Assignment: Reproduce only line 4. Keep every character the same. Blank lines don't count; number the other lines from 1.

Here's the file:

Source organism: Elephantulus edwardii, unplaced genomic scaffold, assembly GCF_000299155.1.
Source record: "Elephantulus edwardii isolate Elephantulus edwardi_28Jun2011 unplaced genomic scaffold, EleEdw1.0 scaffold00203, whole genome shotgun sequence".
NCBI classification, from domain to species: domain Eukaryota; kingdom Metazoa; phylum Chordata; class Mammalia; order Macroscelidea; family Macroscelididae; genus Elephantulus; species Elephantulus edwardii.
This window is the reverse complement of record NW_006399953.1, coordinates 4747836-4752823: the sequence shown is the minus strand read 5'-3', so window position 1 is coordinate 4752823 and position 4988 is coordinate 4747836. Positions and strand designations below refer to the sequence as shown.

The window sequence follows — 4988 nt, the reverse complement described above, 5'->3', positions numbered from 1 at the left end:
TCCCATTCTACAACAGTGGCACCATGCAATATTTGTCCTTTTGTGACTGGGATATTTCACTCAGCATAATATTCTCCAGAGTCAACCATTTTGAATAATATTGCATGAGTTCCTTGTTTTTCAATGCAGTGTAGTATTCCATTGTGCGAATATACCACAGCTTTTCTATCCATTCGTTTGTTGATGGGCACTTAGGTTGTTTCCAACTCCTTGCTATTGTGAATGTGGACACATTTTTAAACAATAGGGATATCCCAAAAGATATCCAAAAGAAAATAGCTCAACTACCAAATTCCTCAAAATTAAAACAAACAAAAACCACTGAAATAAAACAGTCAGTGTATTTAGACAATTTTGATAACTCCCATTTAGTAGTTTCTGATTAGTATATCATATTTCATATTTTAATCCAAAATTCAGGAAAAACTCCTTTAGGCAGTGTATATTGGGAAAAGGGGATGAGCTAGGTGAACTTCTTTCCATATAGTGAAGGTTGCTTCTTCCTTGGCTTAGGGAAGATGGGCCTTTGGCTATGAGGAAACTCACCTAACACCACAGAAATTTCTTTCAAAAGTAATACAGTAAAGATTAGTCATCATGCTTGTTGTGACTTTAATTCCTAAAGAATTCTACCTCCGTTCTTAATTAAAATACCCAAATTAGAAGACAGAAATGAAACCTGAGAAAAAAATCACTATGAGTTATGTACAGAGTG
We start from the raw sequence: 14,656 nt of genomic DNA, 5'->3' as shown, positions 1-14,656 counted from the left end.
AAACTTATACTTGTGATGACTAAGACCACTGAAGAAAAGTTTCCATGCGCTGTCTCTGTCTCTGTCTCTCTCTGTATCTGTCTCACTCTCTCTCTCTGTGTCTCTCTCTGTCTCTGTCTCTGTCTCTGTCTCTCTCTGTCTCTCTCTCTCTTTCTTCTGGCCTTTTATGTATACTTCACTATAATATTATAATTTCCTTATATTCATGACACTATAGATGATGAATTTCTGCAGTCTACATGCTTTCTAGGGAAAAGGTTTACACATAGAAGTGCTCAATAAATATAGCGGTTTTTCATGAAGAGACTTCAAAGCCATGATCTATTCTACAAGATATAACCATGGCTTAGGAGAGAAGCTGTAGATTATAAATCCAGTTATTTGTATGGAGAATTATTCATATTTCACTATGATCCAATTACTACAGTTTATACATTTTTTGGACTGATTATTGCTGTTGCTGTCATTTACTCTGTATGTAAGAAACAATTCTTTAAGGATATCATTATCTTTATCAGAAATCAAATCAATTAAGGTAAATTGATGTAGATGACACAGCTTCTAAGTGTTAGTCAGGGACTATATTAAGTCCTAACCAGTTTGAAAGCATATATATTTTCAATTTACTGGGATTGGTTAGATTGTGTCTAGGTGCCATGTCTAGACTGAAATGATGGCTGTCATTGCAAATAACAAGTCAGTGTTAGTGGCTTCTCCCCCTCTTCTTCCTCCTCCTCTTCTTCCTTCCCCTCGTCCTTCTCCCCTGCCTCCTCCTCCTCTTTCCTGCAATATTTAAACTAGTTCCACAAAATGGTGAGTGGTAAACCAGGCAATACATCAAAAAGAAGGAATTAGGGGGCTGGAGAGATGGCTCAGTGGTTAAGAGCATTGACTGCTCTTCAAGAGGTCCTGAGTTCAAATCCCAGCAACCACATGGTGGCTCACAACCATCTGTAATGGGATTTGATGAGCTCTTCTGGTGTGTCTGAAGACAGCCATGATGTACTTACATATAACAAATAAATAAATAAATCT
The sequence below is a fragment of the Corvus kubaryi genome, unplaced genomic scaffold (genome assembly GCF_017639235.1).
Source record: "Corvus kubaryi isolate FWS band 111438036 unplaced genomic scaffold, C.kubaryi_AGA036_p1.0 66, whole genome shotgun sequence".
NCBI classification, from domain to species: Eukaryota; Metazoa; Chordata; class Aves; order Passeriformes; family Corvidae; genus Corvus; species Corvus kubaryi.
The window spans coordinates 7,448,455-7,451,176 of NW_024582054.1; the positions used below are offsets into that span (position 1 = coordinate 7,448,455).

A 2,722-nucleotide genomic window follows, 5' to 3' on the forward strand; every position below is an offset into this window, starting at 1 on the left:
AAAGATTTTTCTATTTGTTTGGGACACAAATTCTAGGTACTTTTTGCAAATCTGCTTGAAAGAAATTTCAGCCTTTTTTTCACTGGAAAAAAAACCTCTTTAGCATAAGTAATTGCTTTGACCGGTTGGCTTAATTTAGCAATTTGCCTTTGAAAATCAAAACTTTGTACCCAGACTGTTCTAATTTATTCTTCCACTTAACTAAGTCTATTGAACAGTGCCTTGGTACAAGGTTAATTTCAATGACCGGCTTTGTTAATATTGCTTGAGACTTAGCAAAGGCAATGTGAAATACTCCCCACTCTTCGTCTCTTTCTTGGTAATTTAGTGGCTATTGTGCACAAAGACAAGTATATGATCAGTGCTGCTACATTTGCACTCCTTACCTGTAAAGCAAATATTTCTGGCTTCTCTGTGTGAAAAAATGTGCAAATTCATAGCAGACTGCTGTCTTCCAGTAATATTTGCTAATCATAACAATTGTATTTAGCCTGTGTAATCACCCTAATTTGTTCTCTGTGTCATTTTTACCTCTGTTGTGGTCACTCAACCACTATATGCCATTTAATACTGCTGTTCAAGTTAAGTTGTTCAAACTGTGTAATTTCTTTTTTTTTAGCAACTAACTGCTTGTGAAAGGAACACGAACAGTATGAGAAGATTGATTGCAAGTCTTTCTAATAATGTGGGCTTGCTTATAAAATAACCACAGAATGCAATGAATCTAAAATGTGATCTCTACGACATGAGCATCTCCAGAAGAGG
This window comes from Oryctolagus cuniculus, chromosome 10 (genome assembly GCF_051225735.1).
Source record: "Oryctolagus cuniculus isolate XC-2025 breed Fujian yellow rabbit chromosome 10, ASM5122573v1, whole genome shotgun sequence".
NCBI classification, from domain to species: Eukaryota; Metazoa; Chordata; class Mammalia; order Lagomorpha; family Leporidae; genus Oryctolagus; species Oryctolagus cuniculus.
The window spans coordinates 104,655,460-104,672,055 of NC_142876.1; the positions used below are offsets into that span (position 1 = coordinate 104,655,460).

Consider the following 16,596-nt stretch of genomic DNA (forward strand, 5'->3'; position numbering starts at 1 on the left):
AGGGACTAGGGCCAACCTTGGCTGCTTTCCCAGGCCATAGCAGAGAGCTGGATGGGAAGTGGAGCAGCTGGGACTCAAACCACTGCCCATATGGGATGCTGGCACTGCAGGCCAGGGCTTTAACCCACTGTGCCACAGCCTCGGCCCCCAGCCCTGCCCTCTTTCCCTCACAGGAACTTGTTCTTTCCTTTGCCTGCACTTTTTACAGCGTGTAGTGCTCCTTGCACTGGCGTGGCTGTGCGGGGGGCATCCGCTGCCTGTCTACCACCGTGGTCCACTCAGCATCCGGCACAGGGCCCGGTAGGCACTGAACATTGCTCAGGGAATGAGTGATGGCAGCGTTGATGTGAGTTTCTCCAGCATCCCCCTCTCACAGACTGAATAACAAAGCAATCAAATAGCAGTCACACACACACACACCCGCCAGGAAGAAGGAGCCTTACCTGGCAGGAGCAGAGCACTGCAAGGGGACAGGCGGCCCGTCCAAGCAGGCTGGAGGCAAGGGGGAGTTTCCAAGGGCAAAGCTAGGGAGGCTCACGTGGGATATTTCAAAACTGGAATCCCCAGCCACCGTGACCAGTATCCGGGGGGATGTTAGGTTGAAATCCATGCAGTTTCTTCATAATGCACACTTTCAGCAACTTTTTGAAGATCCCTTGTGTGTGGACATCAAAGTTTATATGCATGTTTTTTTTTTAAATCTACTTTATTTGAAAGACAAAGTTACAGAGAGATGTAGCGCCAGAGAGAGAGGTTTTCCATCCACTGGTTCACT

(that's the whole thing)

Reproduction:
This window is the reverse complement of record NW_006399953.1, coordinates 4747836-4752823: the sequence shown is the minus strand read 5'-3', so window position 1 is coordinate 4752823 and position 4988 is coordinate 4747836. Positions and strand designations below refer to the sequence as shown.